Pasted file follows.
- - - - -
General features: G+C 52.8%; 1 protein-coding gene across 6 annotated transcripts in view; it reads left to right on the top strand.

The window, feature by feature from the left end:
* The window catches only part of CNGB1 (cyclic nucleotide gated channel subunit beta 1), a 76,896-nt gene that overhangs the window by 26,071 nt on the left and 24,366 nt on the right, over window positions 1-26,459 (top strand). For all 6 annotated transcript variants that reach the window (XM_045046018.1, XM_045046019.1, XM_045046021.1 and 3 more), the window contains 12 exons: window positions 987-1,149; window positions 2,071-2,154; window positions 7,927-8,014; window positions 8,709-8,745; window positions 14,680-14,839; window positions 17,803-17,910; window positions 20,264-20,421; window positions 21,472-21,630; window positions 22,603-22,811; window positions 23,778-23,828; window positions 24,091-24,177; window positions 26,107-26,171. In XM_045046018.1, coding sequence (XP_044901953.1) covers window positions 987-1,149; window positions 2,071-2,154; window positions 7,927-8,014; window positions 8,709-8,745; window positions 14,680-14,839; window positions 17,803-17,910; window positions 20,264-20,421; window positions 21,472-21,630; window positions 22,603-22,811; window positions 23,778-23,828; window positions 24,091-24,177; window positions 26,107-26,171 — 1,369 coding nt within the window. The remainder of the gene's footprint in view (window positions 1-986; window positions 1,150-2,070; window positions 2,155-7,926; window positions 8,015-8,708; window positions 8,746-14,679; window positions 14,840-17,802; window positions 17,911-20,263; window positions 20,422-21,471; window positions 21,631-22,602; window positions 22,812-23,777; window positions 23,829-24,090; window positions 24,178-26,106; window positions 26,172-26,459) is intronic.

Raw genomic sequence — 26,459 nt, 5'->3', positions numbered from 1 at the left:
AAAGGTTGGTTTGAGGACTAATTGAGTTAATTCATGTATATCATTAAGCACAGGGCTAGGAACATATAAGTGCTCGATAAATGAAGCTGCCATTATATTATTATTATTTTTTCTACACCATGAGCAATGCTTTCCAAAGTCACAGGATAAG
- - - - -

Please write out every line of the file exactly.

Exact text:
General features: G+C 52.8%; 1 protein-coding gene across 6 annotated transcripts in view; it reads left to right on the top strand.

The window, feature by feature from the left end:
* The window catches only part of CNGB1 (cyclic nucleotide gated channel subunit beta 1), a 76,896-nt gene that overhangs the window by 26,071 nt on the left and 24,366 nt on the right, over window positions 1-26,459 (top strand). For all 6 annotated transcript variants that reach the window (XM_045046018.1, XM_045046019.1, XM_045046021.1 and 3 more), the window contains 12 exons: window positions 987-1,149; window positions 2,071-2,154; window positions 7,927-8,014; window positions 8,709-8,745; window positions 14,680-14,839; window positions 17,803-17,910; window positions 20,264-20,421; window positions 21,472-21,630; window positions 22,603-22,811; window positions 23,778-23,828; window positions 24,091-24,177; window positions 26,107-26,171. In XM_045046018.1, coding sequence (XP_044901953.1) covers window positions 987-1,149; window positions 2,071-2,154; window positions 7,927-8,014; window positions 8,709-8,745; window positions 14,680-14,839; window positions 17,803-17,910; window positions 20,264-20,421; window positions 21,472-21,630; window positions 22,603-22,811; window positions 23,778-23,828; window positions 24,091-24,177; window positions 26,107-26,171 — 1,369 coding nt within the window. The remainder of the gene's footprint in view (window positions 1-986; window positions 1,150-2,070; window positions 2,155-7,926; window positions 8,015-8,708; window positions 8,746-14,679; window positions 14,840-17,802; window positions 17,911-20,263; window positions 20,422-21,471; window positions 21,631-22,602; window positions 22,812-23,777; window positions 23,829-24,090; window positions 24,178-26,106; window positions 26,172-26,459) is intronic.

Raw genomic sequence — 26,459 nt, 5'->3', positions numbered from 1 at the left:
AAAGGTTGGTTTGAGGACTAATTGAGTTAATTCATGTATATCATTAAGCACAGGGCTAGGAACATATAAGTGCTCGATAAATGAAGCTGCCATTATATTATTATTATTTTTTCTACACCATGAGCAATGCTTTCCAAAGTCACAGGATAAG